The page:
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Recent Progress of the Mid-Infrared Instrument MIMIZUKU

MIMIZUKU is the first-generation mid-infrared instrument of the TAO telescope. It is equipped with three optical channels, NIR, MIR-S, and MIR-L, each of which covers a different wavelength range, allowing us to observe a wide wavelength range from near-infrared to long-wavelengths mid-infrared. In 2018, MIMIZUKU was mounted on the Subaru Telescope and saw the first light. But only the MIR-S channel was fully functional at that time. Therefore, we sent the instrument back to Japan to complete the NIR and MIR-L channels as well and to fix malfunctions found in the first light observation (refer to the previous ariticle). Although the planned work was largely stalled due to the spread of the COVID-19, preparations are underway for operations in Chile. In this article, we report on its recent progress.

In the previous article , we described the development of a special device named cold chopper system. It is a high-speed tip-tilt mirror installed on the cold optics which is cooled to about 20 K in MIMIZUKU, and it enables high-frequency and high-speed switching of observation field of view. Subtracting the images of the two fields of view obtained using this mechanism allows us to remove background light from atmosphere etc., which is orders of magnitude stronger than the light from celestial objects, and thus enables us to detect faint celestial light. For this reason, it is indispensable for realizing observations at MIMIZUKU. Although we were only able to test its performance at room temperature in 2019, recent experiments led by Mr. Michifuji, a graduate student, confirmed its successful operation at 20 K. Based on this success, we are developing a final-product model to install on MIMIZUKU now. Mr. Michifuji completed his master's thesis on the results of this experiment and another astronomical observation study, and graduated in March 2022. The results were also presented at the SPIE2022 conference (Michifuji et al. 2022).

Fig. 1. (left) Test model of the cold chopper modified to operate in low temperature environments. (right) Housing of the cold chopper for mounting on MIMIZUKU. The same mechanism as the test model will be attached to the underside of the upper top panel.

Regarding the detector on the NIR channel for near-infrared observations (reported in our previous article), we also made a performance evaluation test mounted on MIMIZUKU (Fig. 2). It was previously uncertain whether this detector can properly detect near-infrared light. Finally, we were able to confirm that near-infrared light was properly detected with the expected sensitivity in this test. In addition, we evaluated the imaging performance, the throughput, and the spectroscopic wavelength coverage of the channel, and confirmed that the performance was generally as expected. On the other hand, some issues were found that need to be resolved, and we will work to resolve them in the future. The results of this study were presented at the SPIE2022 conference (Kamizuka et al. 2022).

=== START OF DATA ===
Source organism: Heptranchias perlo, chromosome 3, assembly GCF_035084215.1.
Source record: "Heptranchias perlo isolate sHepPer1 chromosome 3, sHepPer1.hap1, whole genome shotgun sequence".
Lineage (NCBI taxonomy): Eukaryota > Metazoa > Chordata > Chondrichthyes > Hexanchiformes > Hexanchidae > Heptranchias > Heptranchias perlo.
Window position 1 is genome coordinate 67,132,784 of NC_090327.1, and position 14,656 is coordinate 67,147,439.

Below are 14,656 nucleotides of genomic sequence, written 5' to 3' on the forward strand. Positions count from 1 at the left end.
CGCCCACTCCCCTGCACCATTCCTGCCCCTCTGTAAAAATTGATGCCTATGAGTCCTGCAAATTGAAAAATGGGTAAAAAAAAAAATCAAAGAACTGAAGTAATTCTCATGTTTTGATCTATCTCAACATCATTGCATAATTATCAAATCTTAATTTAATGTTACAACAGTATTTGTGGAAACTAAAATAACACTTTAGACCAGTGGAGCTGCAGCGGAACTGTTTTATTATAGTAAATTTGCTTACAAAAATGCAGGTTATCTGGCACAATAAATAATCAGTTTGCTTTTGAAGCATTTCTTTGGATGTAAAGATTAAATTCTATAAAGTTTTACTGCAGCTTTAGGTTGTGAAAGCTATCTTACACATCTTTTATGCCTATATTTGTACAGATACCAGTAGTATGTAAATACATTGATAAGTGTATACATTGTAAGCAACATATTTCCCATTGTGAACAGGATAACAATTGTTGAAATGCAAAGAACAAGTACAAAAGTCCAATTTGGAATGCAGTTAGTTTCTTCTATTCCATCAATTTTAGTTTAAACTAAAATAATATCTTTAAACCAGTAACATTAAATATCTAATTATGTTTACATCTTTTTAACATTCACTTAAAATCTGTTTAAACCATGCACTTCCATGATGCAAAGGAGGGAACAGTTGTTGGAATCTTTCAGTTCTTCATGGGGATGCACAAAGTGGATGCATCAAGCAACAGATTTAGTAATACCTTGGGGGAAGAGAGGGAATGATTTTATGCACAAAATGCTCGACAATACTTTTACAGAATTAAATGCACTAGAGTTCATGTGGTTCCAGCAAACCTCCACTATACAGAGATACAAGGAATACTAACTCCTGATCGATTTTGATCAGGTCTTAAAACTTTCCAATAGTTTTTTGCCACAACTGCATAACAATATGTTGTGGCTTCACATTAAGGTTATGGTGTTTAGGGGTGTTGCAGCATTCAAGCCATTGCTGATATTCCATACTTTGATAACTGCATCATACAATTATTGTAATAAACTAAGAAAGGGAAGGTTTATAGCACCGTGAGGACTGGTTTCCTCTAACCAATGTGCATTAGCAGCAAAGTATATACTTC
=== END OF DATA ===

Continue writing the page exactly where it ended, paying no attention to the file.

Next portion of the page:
Fig.2. (left) HAWAII-1RG detector for the NIR channel and its mount.
(middle) NIR optics equipped with the detector in the lower right corner.
(right) Pin-hole image taken by the NIR channel; we can see the sharp imaging performance.

The remaining MIR-L channel was developed by a new member, graduate student Mr. Iida, and a wide range of development work was carried out, including evaluation of the cooling performance of the detector mount, development of the electrical circuit system for the detector, detailed study of the onboard filter to realize observation, and development of a jig to mount the filter (Fig. 3). The development of the filter-mounting jig was supported by the Advanced Technology Center of the National Astronomical Observatory of Japan, and the jig shown in Fig. 3 (right) was completed. We are going to conduct operation tests of the detector system in a test chamber, and then in MIMIZUKU.

Fig. 3. (left) MIR-L detector mount under cooling performance test: The gold-colored area at the right center is the place where the detector will be placed, but in this test, a heater that emulates the heat generation by the detector and a thermometer are mounted.
(right) Filter-mounting jig (silver part) holding metal-mesh filters (gold part) for MIR-L channel.

In addition, a graduate-student, Mr. Naruse, has newly joined us. MIMIZUKU aims to realize high-precision photometric observations, and to achieve this, it is important to accurately measure and correct the characteristics of individual pixels in the detector. So we decided to develop a unit that can illuminate each pixel of the detector uniformly and be mounted on MIMIZUKU. Mr. Naruse is developing this unit. He designed it as a research project as an undergraduate student, and is currently completing its fabrication and proceeding with preliminary testing (Fig. 4). The tests have shown that this unit enables more accurate correction than conventional methods, and this was also presented at the SPIE 2022 conference (Naruse et al. 2022).

Fig. 4. Calibration Unit: the left end is the blackbody furnace that serves as the light source, and the light from it irradiates MIMIZUKU through the silicon lens seen in the center.

With the successful contribution of the new members described above, we are accelerating the development to make up for the delays caused by the COVID-19 (Fig. 5). In the current plan, MIMIZUKU will be transported to Chile after completion of the development in Japan around the end of FY2022, and the first light observation at the TAO telescope is scheduled for FY2023 after preparation in Chile. Toward the realization of this goal, we will work together as one team to complete MIMIZUKU.

Fig.5. MIMIZUKU team including Mr. Michifuji, Mr. Iida, and Mr. Naruse. We can see MIMIZUKU in the background.